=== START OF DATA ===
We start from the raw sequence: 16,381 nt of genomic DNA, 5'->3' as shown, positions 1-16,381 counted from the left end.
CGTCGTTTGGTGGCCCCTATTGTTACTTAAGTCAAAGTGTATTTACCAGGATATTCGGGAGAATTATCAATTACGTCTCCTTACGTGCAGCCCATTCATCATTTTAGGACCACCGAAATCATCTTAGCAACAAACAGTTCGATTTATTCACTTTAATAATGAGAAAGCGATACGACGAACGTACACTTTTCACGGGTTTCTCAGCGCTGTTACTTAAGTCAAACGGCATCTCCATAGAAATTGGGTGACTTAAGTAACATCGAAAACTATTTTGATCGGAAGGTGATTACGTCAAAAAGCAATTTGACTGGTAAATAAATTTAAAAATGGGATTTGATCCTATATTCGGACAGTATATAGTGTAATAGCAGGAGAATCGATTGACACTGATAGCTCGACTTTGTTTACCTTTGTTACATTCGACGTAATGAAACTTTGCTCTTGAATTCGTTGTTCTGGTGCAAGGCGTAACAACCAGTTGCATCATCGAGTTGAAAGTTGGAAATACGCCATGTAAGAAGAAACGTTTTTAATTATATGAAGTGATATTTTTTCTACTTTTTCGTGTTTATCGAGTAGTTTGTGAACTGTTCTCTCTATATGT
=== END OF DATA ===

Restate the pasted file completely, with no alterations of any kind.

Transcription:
We start from the raw sequence: 16,381 nt of genomic DNA, 5'->3' as shown, positions 1-16,381 counted from the left end.
CGTCGTTTGGTGGCCCCTATTGTTACTTAAGTCAAAGTGTATTTACCAGGATATTCGGGAGAATTATCAATTACGTCTCCTTACGTGCAGCCCATTCATCATTTTAGGACCACCGAAATCATCTTAGCAACAAACAGTTCGATTTATTCACTTTAATAATGAGAAAGCGATACGACGAACGTACACTTTTCACGGGTTTCTCAGCGCTGTTACTTAAGTCAAACGGCATCTCCATAGAAATTGGGTGACTTAAGTAACATCGAAAACTATTTTGATCGGAAGGTGATTACGTCAAAAAGCAATTTGACTGGTAAATAAATTTAAAAATGGGATTTGATCCTATATTCGGACAGTATATAGTGTAATAGCAGGAGAATCGATTGACACTGATAGCTCGACTTTGTTTACCTTTGTTACATTCGACGTAATGAAACTTTGCTCTTGAATTCGTTGTTCTGGTGCAAGGCGTAACAACCAGTTGCATCATCGAGTTGAAAGTTGGAAATACGCCATGTAAGAAGAAACGTTTTTAATTATATGAAGTGATATTTTTTCTACTTTTTCGTGTTTATCGAGTAGTTTGTGAACTGTTCTCTCTATATGT